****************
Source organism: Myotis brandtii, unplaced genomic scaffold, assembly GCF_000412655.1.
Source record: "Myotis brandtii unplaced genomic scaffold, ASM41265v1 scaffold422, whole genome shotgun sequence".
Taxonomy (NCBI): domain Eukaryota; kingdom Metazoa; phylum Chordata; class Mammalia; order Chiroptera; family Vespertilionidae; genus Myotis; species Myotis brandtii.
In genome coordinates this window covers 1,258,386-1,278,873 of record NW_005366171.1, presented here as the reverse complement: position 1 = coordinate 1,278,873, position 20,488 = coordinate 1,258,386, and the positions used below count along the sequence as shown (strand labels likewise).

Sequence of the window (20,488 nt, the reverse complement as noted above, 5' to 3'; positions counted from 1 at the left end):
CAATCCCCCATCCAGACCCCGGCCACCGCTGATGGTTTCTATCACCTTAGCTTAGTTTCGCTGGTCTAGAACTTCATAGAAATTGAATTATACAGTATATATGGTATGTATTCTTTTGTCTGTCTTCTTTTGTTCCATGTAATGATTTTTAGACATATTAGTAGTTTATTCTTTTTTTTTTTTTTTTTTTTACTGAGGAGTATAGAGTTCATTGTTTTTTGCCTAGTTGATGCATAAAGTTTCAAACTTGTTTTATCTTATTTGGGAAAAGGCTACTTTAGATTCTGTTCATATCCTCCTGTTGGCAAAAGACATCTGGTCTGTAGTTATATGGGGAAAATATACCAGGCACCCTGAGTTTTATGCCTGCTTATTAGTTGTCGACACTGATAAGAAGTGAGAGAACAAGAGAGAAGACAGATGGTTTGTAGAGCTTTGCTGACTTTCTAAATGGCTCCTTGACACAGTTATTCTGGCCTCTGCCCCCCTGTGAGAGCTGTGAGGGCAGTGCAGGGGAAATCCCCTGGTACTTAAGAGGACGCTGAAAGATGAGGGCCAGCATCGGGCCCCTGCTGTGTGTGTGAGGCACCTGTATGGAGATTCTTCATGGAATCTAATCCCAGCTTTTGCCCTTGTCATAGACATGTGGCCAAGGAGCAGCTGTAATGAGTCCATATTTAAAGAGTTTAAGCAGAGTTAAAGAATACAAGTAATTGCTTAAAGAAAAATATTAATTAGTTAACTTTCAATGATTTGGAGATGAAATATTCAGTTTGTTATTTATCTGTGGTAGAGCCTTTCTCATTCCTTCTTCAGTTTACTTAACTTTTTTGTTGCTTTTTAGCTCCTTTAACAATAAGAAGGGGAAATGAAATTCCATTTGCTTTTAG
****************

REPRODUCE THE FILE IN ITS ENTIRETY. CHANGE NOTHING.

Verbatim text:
Source organism: Myotis brandtii, unplaced genomic scaffold, assembly GCF_000412655.1.
Source record: "Myotis brandtii unplaced genomic scaffold, ASM41265v1 scaffold422, whole genome shotgun sequence".
Taxonomy (NCBI): domain Eukaryota; kingdom Metazoa; phylum Chordata; class Mammalia; order Chiroptera; family Vespertilionidae; genus Myotis; species Myotis brandtii.
In genome coordinates this window covers 1,258,386-1,278,873 of record NW_005366171.1, presented here as the reverse complement: position 1 = coordinate 1,278,873, position 20,488 = coordinate 1,258,386, and the positions used below count along the sequence as shown (strand labels likewise).

Sequence of the window (20,488 nt, the reverse complement as noted above, 5' to 3'; positions counted from 1 at the left end):
CAATCCCCCATCCAGACCCCGGCCACCGCTGATGGTTTCTATCACCTTAGCTTAGTTTCGCTGGTCTAGAACTTCATAGAAATTGAATTATACAGTATATATGGTATGTATTCTTTTGTCTGTCTTCTTTTGTTCCATGTAATGATTTTTAGACATATTAGTAGTTTATTCTTTTTTTTTTTTTTTTTTTTACTGAGGAGTATAGAGTTCATTGTTTTTTGCCTAGTTGATGCATAAAGTTTCAAACTTGTTTTATCTTATTTGGGAAAAGGCTACTTTAGATTCTGTTCATATCCTCCTGTTGGCAAAAGACATCTGGTCTGTAGTTATATGGGGAAAATATACCAGGCACCCTGAGTTTTATGCCTGCTTATTAGTTGTCGACACTGATAAGAAGTGAGAGAACAAGAGAGAAGACAGATGGTTTGTAGAGCTTTGCTGACTTTCTAAATGGCTCCTTGACACAGTTATTCTGGCCTCTGCCCCCCTGTGAGAGCTGTGAGGGCAGTGCAGGGGAAATCCCCTGGTACTTAAGAGGACGCTGAAAGATGAGGGCCAGCATCGGGCCCCTGCTGTGTGTGTGAGGCACCTGTATGGAGATTCTTCATGGAATCTAATCCCAGCTTTTGCCCTTGTCATAGACATGTGGCCAAGGAGCAGCTGTAATGAGTCCATATTTAAAGAGTTTAAGCAGAGTTAAAGAATACAAGTAATTGCTTAAAGAAAAATATTAATTAGTTAACTTTCAATGATTTGGAGATGAAATATTCAGTTTGTTATTTATCTGTGGTAGAGCCTTTCTCATTCCTTCTTCAGTTTACTTAACTTTTTTGTTGCTTTTTAGCTCCTTTAACAATAAGAAGGGGAAATGAAATTCCATTTGCTTTTAG